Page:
Liz Yeaman, founder of NZ based transport consultancy Retyna, talks to Fleet News Group podcast host Caroline Falls about how she participated in NZ’s transformation to EVs almost 20 years ago, the upcoming Electro Mobility Summit in NZ she will be chairing next month, and the urgent need to adopt the technology we have in the face of climate change crises.
Prior to setting up the consultancy in 2018 Yeaman worked for 22 years at the EECA, Energy Efficiency and Conservation Authority. When she left she was general manager of transport and responsible for leading the government authority’s electric vehicle program.
She started working on EV projects at EECA as early as 2007.
“They were just starting to emerge in Japan. And we bought some very early vehicles over from Japan, and ran a conference to try and raise the profile of electrification as a future of transport energy. I think at that time, a lot of people thought it was pie in the sky and wouldn’t actually happen,” said Yeaman.
The whole notion of turning to more energy efficient EVs struck a chord in compatriots of a country with abundant renewable energy resources. Hydro energy is the island nation’s biggest source of energy.
“We could see a way into the future and we just needed to bring other people along on the journey. So we started providing information and running seminars and so on about electric vehicles to educate and inform and bring the first ones over to New Zealand so that people could see that they were real.”
Yeaman is still a champion of education and information on EVs and is chairing the Electro Mobility Summit in Auckland September 5 and 6.
“It is the electro mobility event of the year in New Zealand. It’s a two-day event. Anyone who’s anyone in New Zealand comes along to that. It’s about the vehicles and the charging infrastructure and the policies and where it’s going,” said Yeaman, adding an adjunct exhibition of the latest technology and vehicles is popular as well.
Yeaman will present at the conference on the work of CharIN — Europe-based Charging Interface Initiative, a non-profit promoting the adoption of unified global standards for electric vehicle charging systems. Yeaman is an ambassador for CharIN, which has more than 300 member groups from around the world. Yeaman is a also non-executive director of ChargeNet, which operates a fast-charger network in NZ.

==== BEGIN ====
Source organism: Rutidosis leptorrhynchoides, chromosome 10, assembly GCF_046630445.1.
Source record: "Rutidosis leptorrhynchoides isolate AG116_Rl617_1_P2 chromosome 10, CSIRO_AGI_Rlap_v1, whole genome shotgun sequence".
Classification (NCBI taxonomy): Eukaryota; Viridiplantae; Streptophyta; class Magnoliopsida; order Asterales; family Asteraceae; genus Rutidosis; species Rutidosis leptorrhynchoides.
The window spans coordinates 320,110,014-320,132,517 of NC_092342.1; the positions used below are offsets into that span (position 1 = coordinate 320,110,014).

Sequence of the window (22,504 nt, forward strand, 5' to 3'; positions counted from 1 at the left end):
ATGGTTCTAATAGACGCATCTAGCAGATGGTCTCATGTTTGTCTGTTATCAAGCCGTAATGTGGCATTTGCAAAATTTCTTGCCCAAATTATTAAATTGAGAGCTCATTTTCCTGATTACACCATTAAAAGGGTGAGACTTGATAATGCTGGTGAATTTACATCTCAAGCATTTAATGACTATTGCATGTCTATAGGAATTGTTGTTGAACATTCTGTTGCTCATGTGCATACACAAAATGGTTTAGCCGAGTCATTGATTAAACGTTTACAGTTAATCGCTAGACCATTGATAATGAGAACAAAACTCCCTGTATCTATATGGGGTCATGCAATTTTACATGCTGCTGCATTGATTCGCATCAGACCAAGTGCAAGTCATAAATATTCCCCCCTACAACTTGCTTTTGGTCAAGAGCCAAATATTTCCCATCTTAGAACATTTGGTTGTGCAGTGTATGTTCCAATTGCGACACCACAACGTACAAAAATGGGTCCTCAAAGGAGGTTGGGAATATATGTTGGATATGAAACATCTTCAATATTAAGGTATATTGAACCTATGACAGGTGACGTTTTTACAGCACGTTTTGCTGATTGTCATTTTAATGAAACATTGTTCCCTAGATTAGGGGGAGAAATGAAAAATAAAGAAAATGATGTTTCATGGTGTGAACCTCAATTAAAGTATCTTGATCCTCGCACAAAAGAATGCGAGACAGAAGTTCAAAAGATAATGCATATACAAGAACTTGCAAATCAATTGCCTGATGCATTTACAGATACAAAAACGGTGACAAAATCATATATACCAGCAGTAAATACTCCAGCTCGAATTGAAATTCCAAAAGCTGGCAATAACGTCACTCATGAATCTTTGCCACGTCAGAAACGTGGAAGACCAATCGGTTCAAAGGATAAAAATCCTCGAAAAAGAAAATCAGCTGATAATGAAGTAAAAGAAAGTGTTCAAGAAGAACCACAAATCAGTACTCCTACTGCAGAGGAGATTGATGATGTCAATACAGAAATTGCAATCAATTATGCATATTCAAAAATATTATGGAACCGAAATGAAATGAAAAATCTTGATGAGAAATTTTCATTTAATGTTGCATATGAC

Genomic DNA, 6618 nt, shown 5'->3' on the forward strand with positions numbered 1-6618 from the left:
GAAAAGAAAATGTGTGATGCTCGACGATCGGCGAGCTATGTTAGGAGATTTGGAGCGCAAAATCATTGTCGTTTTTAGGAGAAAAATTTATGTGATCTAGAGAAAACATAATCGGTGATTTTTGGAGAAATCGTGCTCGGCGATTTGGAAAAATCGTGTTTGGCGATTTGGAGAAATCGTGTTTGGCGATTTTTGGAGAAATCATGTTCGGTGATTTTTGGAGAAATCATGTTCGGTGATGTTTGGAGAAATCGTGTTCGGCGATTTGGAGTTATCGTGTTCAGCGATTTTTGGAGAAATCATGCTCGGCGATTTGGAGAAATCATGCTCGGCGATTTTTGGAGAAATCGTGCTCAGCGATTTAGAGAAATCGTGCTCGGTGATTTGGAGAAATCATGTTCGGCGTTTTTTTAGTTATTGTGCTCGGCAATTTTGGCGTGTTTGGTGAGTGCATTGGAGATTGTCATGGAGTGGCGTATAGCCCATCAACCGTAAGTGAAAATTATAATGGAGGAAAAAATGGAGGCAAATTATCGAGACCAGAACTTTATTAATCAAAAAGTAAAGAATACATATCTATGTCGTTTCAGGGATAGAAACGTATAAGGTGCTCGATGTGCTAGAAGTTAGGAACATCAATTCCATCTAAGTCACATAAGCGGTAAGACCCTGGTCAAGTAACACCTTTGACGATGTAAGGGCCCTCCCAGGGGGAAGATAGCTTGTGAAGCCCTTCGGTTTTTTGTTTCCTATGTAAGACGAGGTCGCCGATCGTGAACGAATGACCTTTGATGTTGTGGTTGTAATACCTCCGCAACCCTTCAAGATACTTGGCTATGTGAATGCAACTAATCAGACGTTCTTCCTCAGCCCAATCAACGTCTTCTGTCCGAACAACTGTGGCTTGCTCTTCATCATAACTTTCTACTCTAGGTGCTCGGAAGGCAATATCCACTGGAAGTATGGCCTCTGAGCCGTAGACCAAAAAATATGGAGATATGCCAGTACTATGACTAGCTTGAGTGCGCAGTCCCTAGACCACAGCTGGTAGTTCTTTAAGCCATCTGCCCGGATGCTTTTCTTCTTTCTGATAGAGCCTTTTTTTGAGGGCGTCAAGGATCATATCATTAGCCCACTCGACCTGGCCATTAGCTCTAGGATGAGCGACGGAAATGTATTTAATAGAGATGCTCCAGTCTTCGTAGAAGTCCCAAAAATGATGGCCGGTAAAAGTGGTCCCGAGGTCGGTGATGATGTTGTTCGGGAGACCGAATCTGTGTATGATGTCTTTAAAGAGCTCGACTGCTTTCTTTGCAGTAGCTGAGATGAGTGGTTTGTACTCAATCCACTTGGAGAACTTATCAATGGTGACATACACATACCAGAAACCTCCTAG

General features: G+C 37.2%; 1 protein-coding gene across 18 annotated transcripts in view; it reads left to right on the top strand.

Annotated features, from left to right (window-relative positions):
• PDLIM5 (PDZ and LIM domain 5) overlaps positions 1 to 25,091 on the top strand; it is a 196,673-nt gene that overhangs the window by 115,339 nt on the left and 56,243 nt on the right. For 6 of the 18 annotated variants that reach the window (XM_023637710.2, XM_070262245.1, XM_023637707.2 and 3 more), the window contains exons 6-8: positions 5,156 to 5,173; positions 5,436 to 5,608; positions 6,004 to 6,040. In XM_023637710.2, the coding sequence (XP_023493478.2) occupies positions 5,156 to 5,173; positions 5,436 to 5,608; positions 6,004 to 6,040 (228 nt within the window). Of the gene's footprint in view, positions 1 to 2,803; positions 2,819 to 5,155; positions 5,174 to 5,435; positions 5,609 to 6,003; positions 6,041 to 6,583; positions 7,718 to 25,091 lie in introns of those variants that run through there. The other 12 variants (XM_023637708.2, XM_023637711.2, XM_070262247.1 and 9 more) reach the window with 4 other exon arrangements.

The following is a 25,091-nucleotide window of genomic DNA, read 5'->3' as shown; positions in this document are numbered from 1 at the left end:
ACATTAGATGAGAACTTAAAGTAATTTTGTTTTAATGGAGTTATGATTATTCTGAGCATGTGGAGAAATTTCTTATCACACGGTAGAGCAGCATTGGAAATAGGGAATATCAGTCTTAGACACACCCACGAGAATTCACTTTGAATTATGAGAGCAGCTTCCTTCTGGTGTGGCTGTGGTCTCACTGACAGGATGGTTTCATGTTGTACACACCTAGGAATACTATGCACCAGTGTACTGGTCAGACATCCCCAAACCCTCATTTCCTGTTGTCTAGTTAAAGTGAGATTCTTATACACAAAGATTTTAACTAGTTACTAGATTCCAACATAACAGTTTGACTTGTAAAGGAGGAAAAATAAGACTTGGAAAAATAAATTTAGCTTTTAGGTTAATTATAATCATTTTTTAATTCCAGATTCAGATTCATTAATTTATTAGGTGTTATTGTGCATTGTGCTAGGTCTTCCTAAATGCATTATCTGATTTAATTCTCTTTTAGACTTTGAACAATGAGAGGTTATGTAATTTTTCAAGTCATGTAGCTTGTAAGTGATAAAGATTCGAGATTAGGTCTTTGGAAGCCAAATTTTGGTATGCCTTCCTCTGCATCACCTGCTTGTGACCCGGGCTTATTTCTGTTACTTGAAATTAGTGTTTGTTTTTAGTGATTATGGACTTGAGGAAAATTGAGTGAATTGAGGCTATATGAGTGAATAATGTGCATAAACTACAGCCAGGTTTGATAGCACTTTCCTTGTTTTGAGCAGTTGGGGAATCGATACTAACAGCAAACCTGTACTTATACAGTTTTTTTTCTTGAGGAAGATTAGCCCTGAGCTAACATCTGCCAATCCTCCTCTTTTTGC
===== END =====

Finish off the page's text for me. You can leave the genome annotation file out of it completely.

Meanwhile, reflecting on the EV transformation she has witnessed, Yeaman said: ”It always takes longer than you think to get going. And then when you’re going, it happens quicker than you thought it would,” adding, “It’s now moving in a direction where you’re not going to stop the change. We’ve got all of the International car manufacturers, bringing out more and more models, stating dates when they will no longer be manufacturing petrol and diesel vehicles and only manufacturing electric vehicles. We’ve got international governments saying the same thing. We’re starting to see electrification go into more and more applications, and wider use. And it’s just going to keep growing and accelerating with the uptake. And it’s what we need right now, as we look to what’s happening in North America at the moment and Europe, with Europe literally on fire, with climate change. It’s a technology that we actually really, really need.”
So is New Zealand a model for other countries and jurisdictions rolling out their own electrification of transport?
“We’ve been really lucky with a couple of things. We have had government support, we’ve also had some private individuals in New Zealand who have made a big personal commitment, like Steven West, did when they founded ChargeNet. It was their personal belief in the future of electric vehicles and wanting to do something for the environment that made them put their personal capital into a big investment,” said Yeaman.
— For more information about the upcoming conference Electro Mobility Summit and Exhibition, click here. Fleet EV News is a media partner of the event.